I totally agree with this manifesto. I participated to the conference in 2005 and if things have improved, the mobile industry is far from having removed the user-experience barrier. Looking at mobile TV or mobile music developments, it sounds like the benefits are not that user-centric and a bit oversold (claiming there are today long tail opportunities on a screen is far from a reality when it is already difficult to merchandize the Top 10-30 songs).

    Thomas Husson (JUPITER RESEARCH)

  3. 7
    Jeudy

    Development of mobile use and services is definitely a matter of providing what customer needs, at a reasonable price, and with the quality their are used to with Internet.
    To reach that target, global open minded initiatives are mandatory, to show the way. This manifesto seems to be one of it, let’s move forward!

  4. 8
    Katie

    Absolutely spot on! My personal favourites are 2, 7, and 8. This is a great work and I applaud that it is bold, creative, collaborative and will make for a great conference.

  5. 10
    Karim Varela

    1. In an ideal tech industry, we would rather have our products get to market more effectively rather than more quickly, but we can’t overlook the fact that the mobile industry has the potential to be the biggest booming industry ever. There’s no way that we can monitor the speed that products come into the market, especially as the airwaves are opened up in the United States. Consumers want tomorrow’s technology in their phones now; this includes software and hardware. Yes, the key to making it in this industry is giving the consumer exactly what they want and making it easy to use, but we cannot diminish the importance of time to market.

    3. There is no way that mobile advertising will fail. It’s just too easy. We can already stream ads to apps and ads are already appearing within mobile games. I think that in 5 years your phone’s web browser will be just as polluted with ads as your computer’s.

    4. I’d like to see this taken a step further and not only take into account the user’s physical environment, but also their location. Once more carriers unlock the GPS on the phones, we are in for a slew of new personalization features. It will be very fun.

  6. 11
    Marek Pawlowski

    Picking up on your comments Karim, I agree with you that time-to-market is an important consideration, but I also think there is a danger that rushing certain types of service into commercial launch before they’re truly useable can cause a wave of negative publicity. Customers talk to each other and a disparaging remark from a friend is a sure-fire way to stop other users from trying a service. The result is an overall slower adoption curve, even if the initial product hits the market more quickly. First generation WAP is the classic example of this.

    With regards to mobile advertising, you say: ‘I think that in 5 years your phone’s web browser will be just as polluted…’ and there is ‘no way’ it will fail. I would argue that if we reach a point where people feel their phone’s are ‘polluted’ by advertising, the industry will have failed. There is an opportunity to make mobile advertising a valuable addition to the user experience – if we as an industry fail to seize that opportunity, we will fail to realise the full revenue potential.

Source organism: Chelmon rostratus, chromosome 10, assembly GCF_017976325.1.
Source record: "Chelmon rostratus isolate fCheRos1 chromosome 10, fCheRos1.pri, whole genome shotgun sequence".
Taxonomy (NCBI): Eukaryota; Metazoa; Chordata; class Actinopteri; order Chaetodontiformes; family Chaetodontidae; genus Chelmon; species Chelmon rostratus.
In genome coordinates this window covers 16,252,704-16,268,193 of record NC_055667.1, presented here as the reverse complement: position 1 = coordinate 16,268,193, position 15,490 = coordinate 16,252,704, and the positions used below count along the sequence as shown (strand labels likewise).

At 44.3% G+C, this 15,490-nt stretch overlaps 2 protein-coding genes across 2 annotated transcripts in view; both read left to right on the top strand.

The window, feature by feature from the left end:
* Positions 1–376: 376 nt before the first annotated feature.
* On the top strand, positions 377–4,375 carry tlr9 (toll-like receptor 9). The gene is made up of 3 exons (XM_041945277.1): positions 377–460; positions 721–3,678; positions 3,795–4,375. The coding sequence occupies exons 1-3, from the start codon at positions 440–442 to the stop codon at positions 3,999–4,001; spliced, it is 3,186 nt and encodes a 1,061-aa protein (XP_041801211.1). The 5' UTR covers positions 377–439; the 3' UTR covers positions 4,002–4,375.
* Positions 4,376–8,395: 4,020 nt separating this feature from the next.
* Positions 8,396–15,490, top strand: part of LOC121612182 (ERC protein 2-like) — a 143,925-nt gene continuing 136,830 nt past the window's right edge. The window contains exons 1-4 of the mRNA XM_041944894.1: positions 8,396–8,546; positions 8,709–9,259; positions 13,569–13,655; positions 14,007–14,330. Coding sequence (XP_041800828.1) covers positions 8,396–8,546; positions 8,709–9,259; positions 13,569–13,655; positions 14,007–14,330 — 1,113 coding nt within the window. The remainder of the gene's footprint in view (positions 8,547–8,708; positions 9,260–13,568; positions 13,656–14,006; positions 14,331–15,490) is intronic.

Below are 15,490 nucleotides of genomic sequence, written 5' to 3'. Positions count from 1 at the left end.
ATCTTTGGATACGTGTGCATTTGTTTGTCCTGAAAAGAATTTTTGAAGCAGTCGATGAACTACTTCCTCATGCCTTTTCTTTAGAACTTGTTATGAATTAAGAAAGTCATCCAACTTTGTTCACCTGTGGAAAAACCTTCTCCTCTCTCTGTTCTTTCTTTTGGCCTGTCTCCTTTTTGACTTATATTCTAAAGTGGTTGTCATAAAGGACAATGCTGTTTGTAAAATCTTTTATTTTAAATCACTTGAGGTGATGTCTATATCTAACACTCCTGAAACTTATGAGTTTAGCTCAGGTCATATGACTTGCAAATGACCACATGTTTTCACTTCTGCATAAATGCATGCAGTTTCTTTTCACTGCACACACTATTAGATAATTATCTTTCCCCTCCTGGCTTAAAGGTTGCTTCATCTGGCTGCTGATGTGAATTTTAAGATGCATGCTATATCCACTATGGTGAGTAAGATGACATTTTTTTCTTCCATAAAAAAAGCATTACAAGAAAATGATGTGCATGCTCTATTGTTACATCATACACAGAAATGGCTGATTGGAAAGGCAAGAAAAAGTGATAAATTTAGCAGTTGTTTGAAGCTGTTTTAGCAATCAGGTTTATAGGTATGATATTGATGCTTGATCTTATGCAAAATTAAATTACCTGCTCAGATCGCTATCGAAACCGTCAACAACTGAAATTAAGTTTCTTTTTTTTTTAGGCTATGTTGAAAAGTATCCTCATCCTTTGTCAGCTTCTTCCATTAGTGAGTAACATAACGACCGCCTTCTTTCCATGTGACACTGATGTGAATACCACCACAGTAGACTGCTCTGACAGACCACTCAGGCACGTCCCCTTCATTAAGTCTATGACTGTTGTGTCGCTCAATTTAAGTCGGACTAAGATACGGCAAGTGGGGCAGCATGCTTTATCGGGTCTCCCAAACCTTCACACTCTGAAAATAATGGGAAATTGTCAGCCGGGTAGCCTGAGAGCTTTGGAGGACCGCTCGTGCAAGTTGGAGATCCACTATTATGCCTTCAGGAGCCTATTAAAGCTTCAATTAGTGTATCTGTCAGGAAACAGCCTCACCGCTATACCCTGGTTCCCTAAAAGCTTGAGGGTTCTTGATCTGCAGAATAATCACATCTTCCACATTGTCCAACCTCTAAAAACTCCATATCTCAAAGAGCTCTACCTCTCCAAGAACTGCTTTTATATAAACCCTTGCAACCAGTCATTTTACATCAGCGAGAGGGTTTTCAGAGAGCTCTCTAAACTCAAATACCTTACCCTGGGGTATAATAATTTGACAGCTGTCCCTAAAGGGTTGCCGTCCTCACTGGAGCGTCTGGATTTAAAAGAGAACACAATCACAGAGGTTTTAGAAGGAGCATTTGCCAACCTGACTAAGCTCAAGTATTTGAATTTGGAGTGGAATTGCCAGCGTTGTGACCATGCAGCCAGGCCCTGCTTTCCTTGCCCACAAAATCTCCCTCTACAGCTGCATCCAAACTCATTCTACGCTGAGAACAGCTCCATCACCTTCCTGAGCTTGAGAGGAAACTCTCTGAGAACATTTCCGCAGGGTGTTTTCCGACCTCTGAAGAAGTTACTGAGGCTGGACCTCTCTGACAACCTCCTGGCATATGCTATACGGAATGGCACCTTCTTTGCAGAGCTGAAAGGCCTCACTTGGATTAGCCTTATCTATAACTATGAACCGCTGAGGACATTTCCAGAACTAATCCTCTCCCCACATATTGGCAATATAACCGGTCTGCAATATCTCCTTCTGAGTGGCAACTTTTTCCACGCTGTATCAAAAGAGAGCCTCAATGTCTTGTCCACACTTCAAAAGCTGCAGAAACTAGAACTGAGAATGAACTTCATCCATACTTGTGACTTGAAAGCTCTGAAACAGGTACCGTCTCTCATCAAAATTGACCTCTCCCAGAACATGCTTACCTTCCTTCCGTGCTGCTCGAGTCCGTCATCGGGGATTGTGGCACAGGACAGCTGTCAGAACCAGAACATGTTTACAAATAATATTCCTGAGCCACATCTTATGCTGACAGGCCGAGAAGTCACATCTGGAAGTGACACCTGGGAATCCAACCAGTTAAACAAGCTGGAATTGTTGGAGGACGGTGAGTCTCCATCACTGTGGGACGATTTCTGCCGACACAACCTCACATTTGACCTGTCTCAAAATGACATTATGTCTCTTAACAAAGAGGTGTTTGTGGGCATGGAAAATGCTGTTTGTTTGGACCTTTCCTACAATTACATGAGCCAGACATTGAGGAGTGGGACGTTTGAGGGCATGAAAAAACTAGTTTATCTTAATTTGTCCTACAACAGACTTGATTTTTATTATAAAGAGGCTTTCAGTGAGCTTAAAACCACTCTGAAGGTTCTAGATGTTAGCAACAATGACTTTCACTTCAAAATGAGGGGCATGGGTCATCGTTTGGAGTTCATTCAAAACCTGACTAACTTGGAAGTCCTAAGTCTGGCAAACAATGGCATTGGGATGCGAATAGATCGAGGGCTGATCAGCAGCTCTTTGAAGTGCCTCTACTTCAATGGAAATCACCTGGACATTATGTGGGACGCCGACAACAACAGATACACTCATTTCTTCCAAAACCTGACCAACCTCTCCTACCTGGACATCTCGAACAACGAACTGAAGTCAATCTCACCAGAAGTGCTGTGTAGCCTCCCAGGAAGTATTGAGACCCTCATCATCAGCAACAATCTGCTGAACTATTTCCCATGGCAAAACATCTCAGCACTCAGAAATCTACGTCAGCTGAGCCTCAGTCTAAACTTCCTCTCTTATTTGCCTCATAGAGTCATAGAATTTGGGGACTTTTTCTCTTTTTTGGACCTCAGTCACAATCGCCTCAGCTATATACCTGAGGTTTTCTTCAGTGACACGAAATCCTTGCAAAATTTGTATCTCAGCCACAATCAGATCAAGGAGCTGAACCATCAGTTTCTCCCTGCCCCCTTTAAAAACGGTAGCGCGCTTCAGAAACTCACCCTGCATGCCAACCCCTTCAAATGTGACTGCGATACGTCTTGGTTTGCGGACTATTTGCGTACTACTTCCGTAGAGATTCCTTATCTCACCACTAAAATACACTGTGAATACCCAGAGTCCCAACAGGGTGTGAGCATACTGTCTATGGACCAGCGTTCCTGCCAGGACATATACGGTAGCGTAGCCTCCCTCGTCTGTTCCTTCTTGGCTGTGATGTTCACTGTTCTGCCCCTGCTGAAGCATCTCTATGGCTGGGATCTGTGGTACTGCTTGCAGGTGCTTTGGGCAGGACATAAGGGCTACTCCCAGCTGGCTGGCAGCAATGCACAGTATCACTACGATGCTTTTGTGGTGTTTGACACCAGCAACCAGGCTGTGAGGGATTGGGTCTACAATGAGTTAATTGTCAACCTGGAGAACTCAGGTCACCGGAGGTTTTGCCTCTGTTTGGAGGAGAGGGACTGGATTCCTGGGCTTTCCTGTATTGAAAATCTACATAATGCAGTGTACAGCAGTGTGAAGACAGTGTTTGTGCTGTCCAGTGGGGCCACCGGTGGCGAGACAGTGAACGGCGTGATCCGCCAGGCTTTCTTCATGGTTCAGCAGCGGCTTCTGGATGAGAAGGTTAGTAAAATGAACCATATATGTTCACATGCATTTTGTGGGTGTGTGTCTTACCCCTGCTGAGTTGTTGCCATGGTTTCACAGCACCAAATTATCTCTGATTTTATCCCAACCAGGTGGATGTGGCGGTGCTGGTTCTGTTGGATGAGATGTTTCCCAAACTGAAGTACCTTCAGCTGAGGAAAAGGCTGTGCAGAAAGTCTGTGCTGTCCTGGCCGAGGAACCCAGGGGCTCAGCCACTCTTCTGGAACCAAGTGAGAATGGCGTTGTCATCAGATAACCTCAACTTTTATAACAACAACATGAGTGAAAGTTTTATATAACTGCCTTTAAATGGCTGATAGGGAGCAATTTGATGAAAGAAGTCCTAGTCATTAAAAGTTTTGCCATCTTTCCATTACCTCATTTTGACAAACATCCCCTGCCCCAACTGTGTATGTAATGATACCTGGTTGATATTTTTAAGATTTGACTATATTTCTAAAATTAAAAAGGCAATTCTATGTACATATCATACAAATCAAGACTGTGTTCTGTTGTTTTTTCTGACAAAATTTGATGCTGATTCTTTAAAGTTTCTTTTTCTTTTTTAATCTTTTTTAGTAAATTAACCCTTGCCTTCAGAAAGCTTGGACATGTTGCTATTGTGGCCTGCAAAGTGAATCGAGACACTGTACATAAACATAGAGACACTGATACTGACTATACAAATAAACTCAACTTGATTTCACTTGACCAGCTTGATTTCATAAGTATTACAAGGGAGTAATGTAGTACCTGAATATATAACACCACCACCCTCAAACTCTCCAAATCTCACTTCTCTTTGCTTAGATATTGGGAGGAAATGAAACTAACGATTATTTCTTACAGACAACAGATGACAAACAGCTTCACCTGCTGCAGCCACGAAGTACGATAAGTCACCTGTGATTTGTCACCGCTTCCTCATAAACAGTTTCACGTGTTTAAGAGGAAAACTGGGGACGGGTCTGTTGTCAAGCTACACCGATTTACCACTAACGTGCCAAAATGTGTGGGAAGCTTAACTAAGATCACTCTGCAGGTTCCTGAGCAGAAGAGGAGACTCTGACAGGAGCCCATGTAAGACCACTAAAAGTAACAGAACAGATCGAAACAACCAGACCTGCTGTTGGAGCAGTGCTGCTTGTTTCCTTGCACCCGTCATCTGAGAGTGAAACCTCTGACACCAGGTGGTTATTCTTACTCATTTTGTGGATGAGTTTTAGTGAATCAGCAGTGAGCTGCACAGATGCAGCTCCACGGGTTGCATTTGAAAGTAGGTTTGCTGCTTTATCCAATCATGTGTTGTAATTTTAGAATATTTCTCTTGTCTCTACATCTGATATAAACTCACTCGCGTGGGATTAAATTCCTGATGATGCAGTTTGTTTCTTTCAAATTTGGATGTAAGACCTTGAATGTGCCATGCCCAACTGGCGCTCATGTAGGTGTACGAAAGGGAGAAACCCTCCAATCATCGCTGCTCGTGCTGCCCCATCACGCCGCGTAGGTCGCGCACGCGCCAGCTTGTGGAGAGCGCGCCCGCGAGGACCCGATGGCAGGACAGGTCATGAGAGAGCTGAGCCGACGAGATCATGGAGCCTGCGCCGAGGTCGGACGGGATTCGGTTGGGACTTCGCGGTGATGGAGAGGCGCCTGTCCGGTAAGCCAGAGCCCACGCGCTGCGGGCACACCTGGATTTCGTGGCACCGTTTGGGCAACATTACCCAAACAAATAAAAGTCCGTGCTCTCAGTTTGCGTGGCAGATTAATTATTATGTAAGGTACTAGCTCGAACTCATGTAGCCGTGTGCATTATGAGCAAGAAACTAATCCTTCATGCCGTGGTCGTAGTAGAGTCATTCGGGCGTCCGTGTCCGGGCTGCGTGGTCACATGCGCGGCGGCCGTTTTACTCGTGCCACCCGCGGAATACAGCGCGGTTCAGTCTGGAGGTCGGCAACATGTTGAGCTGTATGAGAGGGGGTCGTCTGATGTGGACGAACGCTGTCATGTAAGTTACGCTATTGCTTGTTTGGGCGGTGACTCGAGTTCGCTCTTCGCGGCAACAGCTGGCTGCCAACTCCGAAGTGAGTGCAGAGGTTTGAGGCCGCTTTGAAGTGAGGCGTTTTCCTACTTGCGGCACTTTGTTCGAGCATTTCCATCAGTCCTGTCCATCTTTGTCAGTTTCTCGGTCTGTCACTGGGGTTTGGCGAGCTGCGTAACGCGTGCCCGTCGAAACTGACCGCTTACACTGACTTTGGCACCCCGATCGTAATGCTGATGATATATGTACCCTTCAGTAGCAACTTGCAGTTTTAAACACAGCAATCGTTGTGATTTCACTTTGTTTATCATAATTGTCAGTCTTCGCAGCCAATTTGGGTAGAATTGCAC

7. 13
    zunguri

    Interesting and somewhat naive list.

    While I don’t disagree with #1, I cannot find a significant number of examples with compelling arguments to have delayed technology introduction.

    As an open-source proponent I have to agree with #2 as well but what you refer as fragmentation is merely the artifact of competition.

    Predictions of the failure of mobile advertising are as unconvincing as the revenue projections of ad model proponents. Do not underestimate the power of parsimony and the degree to which the consumer will tolerate intrusion…(up until that time when alternate delivery models begin a “race to the bottom? in ad revenues.)

    Regarding #4, I would assert that devices ARE becoming more environmentally aware with adaptive sound and lighting modes. Keep in mind that consistency and predictability are highly valued by the consumer and acceptance of new approaches varies widely by demographic. My conclusion is that devices better fitting different user classes are required; one size does NOT fit all.

    5: I would say “excessively discount? rather than “failing to recognize?. The organizations in volved are not stupid; they merely see the expense of trying to cover the field with more appropriate devices and decide to wait for someone else to be the loss leader. Again varying widely by demographic this is an area easier to track than to draw conclusions from.

    The current embedded intelligence (and inherent networking capabilities) only foreshadows a much greater mesh communications revolution ahead. Adding the environmental awareness of position and sensing (image, sound, etc.) hint at a much more profound impact on human life, some positive and some eerily negative. (Don’t think about this too much while watching 24 on your phone.)

    7: YES! Mass customization might be the phrase you are looking for.

    I’m sure my opinion on 8 differs from most. Beginning with blogs and quickly followed by myspace and youtube I find surprisingly little interesting or valuable content and far more self-importance and ego indulgence. I do agree that the majority of this dreck is coming from our increasingly function-packed devices.